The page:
It just is not easy to evaluate energy used in all hunreds
of parts, chips, plastic boards etc.
This university study says the key to retrofit planning is
'proper disposal' of waste:
(section with header
Fluorescent Lamps has 3 pdf reports).
Here are the US federal rules on disposal of FL tubes:
Both lighting upgrades and routine maintenance entail the removal
of lamps and ballasts from the system. These lamps and ballasts must
disposed of according to state and Federal regulations; if they
then the stricter regulations must be obeyed. Mercury-containing
and high-intensity discharge (HID) lamps and PCB-containing ballasts
types of potentially hazardous waste.
Cost of disposal:
and here are data on ballast disposal (including PCB issue)
and info from EPA :
In this (commercial) calculation the extended cost is
missing in calculation, but they have an paragraph on the
disposal process improvement (low Hg, etc):
Here are some numbers on mercury, ballast waste and new technology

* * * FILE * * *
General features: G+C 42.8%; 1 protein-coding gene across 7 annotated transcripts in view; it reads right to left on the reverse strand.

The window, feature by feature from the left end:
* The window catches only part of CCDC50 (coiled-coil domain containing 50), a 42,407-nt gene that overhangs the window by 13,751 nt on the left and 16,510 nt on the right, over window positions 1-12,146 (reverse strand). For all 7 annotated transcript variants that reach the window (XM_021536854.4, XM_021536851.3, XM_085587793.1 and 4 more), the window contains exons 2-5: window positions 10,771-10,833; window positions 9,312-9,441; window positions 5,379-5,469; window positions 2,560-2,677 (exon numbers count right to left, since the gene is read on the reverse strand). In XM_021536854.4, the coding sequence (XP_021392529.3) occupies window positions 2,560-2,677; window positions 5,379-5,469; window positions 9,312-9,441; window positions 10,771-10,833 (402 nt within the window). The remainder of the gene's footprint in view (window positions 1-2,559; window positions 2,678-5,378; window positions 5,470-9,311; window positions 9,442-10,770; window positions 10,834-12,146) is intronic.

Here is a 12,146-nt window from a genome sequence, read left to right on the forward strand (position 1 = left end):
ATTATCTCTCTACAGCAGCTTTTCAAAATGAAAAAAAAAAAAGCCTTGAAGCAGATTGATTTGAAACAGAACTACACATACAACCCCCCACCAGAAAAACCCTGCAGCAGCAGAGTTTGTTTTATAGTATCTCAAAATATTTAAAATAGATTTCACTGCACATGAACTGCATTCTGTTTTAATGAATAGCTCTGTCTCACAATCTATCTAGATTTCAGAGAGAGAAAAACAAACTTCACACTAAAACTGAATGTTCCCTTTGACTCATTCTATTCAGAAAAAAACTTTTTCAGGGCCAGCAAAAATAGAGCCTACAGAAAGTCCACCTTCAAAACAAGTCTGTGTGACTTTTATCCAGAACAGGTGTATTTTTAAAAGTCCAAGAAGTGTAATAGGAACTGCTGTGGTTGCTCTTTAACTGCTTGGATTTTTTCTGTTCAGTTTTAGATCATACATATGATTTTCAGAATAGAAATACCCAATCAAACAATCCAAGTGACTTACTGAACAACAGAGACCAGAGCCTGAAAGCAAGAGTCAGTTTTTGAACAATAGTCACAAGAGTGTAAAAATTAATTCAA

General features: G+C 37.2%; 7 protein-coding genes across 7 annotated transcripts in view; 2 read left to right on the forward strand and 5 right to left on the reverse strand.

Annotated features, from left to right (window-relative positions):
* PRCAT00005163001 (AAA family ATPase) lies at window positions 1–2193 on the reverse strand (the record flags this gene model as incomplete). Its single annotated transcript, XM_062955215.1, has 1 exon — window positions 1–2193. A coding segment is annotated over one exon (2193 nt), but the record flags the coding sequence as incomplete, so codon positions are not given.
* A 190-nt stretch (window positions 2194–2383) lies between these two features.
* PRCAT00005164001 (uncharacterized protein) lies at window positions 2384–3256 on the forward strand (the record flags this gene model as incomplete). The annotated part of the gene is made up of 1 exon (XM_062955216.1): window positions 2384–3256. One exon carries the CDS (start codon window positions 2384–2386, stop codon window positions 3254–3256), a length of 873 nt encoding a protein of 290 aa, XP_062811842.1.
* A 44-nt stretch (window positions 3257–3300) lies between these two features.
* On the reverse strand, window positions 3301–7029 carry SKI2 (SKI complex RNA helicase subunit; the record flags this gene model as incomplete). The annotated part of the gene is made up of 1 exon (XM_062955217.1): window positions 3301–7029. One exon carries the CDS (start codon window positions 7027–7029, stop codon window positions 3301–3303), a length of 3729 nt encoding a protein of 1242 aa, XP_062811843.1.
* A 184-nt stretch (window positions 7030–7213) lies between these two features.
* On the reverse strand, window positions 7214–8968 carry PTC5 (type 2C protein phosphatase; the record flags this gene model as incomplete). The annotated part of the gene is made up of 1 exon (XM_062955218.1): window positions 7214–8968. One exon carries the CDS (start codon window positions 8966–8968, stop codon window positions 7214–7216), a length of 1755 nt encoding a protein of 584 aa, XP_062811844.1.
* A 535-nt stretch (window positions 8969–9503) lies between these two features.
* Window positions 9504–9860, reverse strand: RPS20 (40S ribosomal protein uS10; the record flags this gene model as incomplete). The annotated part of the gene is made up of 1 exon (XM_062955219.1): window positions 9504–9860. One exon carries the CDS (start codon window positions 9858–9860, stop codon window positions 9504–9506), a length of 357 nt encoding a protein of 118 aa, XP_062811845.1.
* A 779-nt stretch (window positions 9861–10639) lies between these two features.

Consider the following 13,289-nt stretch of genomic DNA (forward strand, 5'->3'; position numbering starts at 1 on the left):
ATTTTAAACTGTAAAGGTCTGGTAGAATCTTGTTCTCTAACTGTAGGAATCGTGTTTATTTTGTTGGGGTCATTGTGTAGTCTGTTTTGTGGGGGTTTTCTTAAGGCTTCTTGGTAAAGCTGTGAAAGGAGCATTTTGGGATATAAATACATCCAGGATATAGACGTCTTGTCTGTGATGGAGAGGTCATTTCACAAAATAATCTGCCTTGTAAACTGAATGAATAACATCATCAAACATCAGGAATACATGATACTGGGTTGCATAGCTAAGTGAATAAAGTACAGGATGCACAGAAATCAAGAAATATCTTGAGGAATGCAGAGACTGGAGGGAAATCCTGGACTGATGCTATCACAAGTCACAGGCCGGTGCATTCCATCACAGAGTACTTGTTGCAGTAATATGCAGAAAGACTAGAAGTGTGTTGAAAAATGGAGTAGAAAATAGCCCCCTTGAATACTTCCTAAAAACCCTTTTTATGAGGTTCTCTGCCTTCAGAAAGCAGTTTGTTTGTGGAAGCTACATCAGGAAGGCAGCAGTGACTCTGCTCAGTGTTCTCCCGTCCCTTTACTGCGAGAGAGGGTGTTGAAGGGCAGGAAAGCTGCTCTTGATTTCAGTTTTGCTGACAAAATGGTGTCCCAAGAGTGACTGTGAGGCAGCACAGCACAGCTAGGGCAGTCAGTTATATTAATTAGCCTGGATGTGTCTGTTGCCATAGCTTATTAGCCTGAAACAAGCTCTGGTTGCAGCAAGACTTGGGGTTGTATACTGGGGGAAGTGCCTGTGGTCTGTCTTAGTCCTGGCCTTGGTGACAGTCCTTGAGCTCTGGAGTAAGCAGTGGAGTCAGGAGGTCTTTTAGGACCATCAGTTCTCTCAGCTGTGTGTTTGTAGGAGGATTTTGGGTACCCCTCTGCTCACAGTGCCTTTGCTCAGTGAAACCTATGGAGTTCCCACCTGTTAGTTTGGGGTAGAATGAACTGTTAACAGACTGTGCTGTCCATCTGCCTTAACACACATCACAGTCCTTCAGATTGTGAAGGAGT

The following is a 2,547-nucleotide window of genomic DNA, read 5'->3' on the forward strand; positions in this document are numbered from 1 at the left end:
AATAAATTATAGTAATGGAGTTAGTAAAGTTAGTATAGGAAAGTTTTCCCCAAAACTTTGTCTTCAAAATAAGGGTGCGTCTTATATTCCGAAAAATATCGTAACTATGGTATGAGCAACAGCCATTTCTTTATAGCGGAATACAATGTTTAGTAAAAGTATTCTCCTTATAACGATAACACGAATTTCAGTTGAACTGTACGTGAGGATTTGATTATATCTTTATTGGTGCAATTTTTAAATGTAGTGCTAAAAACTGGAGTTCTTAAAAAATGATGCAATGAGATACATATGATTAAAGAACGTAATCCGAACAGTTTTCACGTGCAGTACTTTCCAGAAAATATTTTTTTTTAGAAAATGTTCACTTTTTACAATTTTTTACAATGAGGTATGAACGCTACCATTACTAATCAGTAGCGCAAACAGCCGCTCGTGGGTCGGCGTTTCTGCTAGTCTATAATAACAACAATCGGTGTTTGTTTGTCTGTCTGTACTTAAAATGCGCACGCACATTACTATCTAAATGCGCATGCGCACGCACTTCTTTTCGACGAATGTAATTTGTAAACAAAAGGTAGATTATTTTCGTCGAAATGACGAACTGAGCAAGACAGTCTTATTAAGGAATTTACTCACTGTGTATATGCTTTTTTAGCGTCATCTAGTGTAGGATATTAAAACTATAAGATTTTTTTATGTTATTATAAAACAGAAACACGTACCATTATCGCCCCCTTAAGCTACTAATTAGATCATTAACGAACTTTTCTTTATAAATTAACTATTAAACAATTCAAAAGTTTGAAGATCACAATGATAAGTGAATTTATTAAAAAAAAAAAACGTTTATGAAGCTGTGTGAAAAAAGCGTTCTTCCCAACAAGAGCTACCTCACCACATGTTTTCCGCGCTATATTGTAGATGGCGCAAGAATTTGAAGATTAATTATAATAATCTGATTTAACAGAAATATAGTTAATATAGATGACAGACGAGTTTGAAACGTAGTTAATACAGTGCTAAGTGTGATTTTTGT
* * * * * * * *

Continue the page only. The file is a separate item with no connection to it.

With such corrections, the cost of retrofit appears to be a good
quantitative measure of environmental costs.
I have find one (software) program which promises to calculate cost
Apparently some companies are beginning to pay attention to cost
of transportation and packaging:
Here are some numers on cost installation:
It is not 'An Inexact Science'
and many aspects are a subject of current research:
Research in EU
and fast changing technology:
Some numbers and references on efficacy can be obtained
from case histories of retrofits and designs of energy efficient
Lighting Makeovers: The Best Is Not Always the Brightest
Kathryn M. Conway is the editor-in-chief at the Lighting
Research Center at Rensselaer Polytechnic Institute in Troy, New
York. She co-authored The Lighting Pattern Book for Homes
from which this article is adapted.
Here is a case history where cost reported is:
The total average unit cost, including labor, material, permitting
and management was $48.23 per
fixture. They offer more info by e-mail.
Studies of retrofit which promise to evaluate full costs
Case history of a new building striving to reduce the embodied
energy (may contain specific numbers and ideas)
more on the electronic ballasts (DIMMABLE)
This is a complex issue, which indeed requires a professional
of an experienced designer.
I am glad that people like you are analysing
these issues and hope that some of the references shown may
If and when I get answers from some queries I made, I will post
Since time is at premium, I am posting this partial
list of references for your perusal.